Adding beadboard to your bathroom is a great DIY to hide unsightly walls.Whether those walls have been damaged from removing tile, have an uneven texture or are just plain boring, installing beadboard will brighten up your bathroom, whether it’s small or large.
Hey! The master bathroom is coming along nicely and since I’ve had a ton of questions about the beadboard that I shared on Instagram, I thought it made sense to share the full tutorial with you.
When we started our bathroom makeover, one of the first things we did was to remove all the tile from the wall. While it wasn’t the world’s ugliest tile, it was pretty unattractive and certainly wasn’t giving me the coastal vibe that I was going for. We had previously done the same thing to our powder room downstairs, so I knew the tile would come down really easily with just the use of a flathead screwdriver and a hammer. I put the screwdriver to the edge of the tile and tapped with the hammer until it popped off. In fact, they came off so easily that I did the entire bathroom in an hour.
I had originally debated adding a similar shiplap wall covering like we did downstairs but I was worried about the moisture from the shower either warping the wood or possible mold issues down the road. I realized that vinyl beadboard would in fact be the best product for the space since 1. it’s vinyl (no moisture issues) and 2. a beadboard wainscoting in a bathroom is as coastal as you can get!
One of the reasons why I love wall coverings like beadboard, wainscoting, board & batten and shiplap is that they cover a multitude of sins. It simply was not in our budget – nor within our DIY skills – to either skim coat these damaged walls or to replace the damaged portion of the drywall completely.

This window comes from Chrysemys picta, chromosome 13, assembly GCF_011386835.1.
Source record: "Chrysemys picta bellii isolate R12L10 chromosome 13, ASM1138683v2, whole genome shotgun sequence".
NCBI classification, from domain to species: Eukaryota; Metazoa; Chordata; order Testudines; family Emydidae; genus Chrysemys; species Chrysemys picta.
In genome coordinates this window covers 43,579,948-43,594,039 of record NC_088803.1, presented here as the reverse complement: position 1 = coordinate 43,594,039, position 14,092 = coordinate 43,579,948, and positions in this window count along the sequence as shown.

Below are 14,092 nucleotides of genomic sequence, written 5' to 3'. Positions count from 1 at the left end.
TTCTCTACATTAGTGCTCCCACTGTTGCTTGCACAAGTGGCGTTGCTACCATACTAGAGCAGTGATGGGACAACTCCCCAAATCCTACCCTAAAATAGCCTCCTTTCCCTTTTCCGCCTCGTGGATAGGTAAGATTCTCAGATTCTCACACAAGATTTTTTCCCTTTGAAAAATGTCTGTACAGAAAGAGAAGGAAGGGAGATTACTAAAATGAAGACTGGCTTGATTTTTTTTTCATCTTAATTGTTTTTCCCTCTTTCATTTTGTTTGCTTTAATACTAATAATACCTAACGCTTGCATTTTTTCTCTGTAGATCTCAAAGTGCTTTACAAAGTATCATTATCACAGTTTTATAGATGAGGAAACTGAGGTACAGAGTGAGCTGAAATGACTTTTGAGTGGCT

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Why We Chose Vinyl Beadboard for Our Bathroom
Like I mentioned, since this bathroom has to deal with moisture from the shower, we chose the slightly more expensive vinyl beadboard. Vinyl beadboard doesn’t have to be painted, it’s moisture resistant and can be wiped clean. Just like the vinyl plank flooring that we installed the other day, the pieces snap together. You will need a compound miter saw to get a clean cut on this, though. It’s not a score and snap kind of product. But saying that, installation on this beadboard is still very doable for the average DIYer.
Determining The Height of The Beadboard
While there is no single standard height for installing beadboard in a bathroom, the typical height ranges from 38-to-42 inches off the ground, or taller than the vanity or sink. Our beadboard needed to reach the height of the damaged wall, so we used that as a guide.
How to Install The Beadboard
Our toilet was removed at this point since we needed it gone to install our floor. I highly recommend removing it if you chose to do this wall treatment, too, because it will be very difficult to get behind it and cut around the water line correctly if it’s there.
By the way, this is where the jigsaw will come in hand to cut out a small circle or square where the water line goes. It doesn’t have to be perfect as long as it’s smaller than the little covering that slips over it.
The most difficult part of the beadboard installation is the chair rail that goes along the top. Again, you’re going to need that miter saw.
The inner corners are easy to miter but the outer corners need to be bevelled which was a little trickier. But again, nothing that a little caulk can’t fix!
And here’s what it all looks like after the nail holes were filled and all the seams were caulked:
Any imperfections in cutting magically disappear once they are caulked!
And now my small bathroom has beautiful beadboard walls that completely covers all the damage beneath it! This is such a great way to hide bad walls, right?
I hope this tutorial on how to install beadboard in a bathroom was helpful. If you’re looking for other inexpensive wall covering ideas be sure to read these other tutorials and don’t forget to check out the Master Bathroom Reveal!